Nature reserve near Mälarhusen
The nature reserve Mälarhusens Naturreservat is located directly on the outskirts of the small village of Mälarhusen in the extreme south of the municipality Simrishamns Kommun and protects a densely forested part of the sand dunes on the coast of Österlen.
Mälarhusens Naturrreservat covers an area of about 46 hectares and extends as a narrow long strip from the coastal road on the south-western edge of Mälarhusen, down to the sea shore with the beautiful white sandy beach of Mälarhusens Strandbad.
On its western side, the nature reserve Mälarhusen borders directly on the nature reserve Sandhammaren, which is about ten times larger than the nature reserve and is already located on the territory of the neighbouring municipality Ystads Kommun. While in Sandhammaren you can find natural deciduous forest with numerous small gnarled oaks in addition to the pines that were planted in the 18th century to bind the drifting sand, the forest in Mälarhusens Naturreservat consists almost completely of pines.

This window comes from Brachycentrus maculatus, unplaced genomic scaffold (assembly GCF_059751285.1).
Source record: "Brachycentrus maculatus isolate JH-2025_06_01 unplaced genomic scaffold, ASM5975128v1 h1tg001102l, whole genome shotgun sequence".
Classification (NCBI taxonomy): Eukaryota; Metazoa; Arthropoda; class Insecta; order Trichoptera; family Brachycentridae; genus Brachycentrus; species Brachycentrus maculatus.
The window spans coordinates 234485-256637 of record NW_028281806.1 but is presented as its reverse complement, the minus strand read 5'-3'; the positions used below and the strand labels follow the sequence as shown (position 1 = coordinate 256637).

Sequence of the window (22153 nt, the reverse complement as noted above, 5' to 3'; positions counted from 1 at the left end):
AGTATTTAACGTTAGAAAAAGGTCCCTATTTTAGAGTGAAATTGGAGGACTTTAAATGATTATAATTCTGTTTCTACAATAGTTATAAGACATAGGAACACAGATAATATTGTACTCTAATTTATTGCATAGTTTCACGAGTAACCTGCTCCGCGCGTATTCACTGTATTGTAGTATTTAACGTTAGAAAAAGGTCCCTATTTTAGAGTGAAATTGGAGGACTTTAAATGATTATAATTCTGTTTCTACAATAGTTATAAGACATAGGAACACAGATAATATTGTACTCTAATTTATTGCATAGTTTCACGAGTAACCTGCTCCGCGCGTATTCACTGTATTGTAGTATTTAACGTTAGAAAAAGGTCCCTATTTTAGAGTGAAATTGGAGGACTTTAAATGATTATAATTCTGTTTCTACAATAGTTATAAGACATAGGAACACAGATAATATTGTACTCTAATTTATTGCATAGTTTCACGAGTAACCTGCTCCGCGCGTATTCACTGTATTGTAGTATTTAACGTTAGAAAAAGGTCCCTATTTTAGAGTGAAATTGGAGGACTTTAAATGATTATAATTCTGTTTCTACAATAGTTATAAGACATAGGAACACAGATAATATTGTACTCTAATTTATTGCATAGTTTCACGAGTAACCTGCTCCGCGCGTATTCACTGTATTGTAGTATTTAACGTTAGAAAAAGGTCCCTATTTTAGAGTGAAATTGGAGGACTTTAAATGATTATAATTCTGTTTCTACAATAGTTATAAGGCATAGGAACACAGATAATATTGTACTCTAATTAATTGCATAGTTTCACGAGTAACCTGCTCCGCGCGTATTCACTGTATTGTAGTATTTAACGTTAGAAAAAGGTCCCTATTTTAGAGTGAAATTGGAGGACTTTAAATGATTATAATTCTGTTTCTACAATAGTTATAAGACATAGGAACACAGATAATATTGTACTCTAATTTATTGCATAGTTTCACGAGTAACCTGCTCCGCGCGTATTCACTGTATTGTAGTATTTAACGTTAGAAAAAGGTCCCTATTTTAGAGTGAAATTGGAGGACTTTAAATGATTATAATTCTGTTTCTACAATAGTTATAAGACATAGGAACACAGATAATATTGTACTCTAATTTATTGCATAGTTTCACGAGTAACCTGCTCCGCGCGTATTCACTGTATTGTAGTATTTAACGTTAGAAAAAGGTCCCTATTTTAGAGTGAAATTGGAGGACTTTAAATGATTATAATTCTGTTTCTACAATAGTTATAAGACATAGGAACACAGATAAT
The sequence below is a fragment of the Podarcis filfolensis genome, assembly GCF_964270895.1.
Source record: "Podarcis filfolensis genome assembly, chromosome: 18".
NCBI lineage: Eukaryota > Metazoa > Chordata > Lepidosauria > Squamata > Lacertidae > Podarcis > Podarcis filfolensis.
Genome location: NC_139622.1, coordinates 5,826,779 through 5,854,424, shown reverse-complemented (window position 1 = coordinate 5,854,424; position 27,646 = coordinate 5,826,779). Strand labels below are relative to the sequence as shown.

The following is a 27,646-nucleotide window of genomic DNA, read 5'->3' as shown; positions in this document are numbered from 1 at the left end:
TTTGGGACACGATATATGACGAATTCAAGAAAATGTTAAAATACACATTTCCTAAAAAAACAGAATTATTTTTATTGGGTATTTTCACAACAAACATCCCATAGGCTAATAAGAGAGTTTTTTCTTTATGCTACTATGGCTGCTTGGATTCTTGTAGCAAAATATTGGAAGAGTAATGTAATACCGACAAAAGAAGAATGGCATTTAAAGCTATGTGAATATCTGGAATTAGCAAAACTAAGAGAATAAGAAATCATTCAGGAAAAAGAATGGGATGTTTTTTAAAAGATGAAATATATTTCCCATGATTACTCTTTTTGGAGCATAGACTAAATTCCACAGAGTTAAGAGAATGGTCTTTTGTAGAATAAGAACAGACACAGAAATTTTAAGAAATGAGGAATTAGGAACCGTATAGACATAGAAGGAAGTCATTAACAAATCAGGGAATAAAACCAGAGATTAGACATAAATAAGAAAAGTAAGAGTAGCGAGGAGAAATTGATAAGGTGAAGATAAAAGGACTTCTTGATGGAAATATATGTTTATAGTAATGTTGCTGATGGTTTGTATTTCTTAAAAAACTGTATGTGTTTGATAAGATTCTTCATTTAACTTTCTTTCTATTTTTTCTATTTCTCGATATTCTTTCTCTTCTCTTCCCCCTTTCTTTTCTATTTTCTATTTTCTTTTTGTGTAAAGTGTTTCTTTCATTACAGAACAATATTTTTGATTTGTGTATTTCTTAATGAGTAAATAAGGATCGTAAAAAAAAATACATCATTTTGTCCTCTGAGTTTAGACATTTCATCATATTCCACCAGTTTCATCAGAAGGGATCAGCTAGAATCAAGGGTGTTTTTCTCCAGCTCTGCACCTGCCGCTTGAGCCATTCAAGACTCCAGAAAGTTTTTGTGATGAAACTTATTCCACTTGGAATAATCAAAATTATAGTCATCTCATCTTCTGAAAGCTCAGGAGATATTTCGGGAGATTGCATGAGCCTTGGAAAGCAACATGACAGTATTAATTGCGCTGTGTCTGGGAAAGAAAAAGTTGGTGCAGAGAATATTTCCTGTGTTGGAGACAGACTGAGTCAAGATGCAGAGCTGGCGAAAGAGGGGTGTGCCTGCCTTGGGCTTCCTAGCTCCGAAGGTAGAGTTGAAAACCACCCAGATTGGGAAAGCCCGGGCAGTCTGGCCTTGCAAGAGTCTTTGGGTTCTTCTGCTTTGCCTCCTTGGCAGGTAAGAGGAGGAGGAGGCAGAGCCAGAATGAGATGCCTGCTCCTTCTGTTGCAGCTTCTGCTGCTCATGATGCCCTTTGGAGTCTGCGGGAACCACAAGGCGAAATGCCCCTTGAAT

By the way, the cause of the sand problem at that time was by no means of natural origin, but man-made and affected several areas of the Swedish south coast. In the 17th century, the oak forests reaching down to the coast had been felled in the affected areas, as their wood was used for shipbuilding during the Swedish great power era. What remained was an open heath landscape whose thin layer of vegetation was subsequently destroyed by overgrazing and the sand of the old dunes was exposed, which was now carried inland by the wind.
The sand became a serious problem as it threatened to destroy much needed farmland on a large scale. In order to control the problem and bind the sand in place, a great deal of effort was put into creating protective forests, with pine trees proving to be particularly well suited to thrive in the sandy soils.
Once planted, the forest in Mälarhusens Naturreservat was left to its own, with the result that the forest has been developing and renewing itself unhindered by natural processes for around 250 years. Depending on whether the subsoil is dry or damp, different biotopes could form over the long period of time, which ensure a great variety of species. In addition, dead and fallen trees are not removed, as they are the prerequisite for the survival of several insect species whose larvae live exclusively in and from the decomposing wood.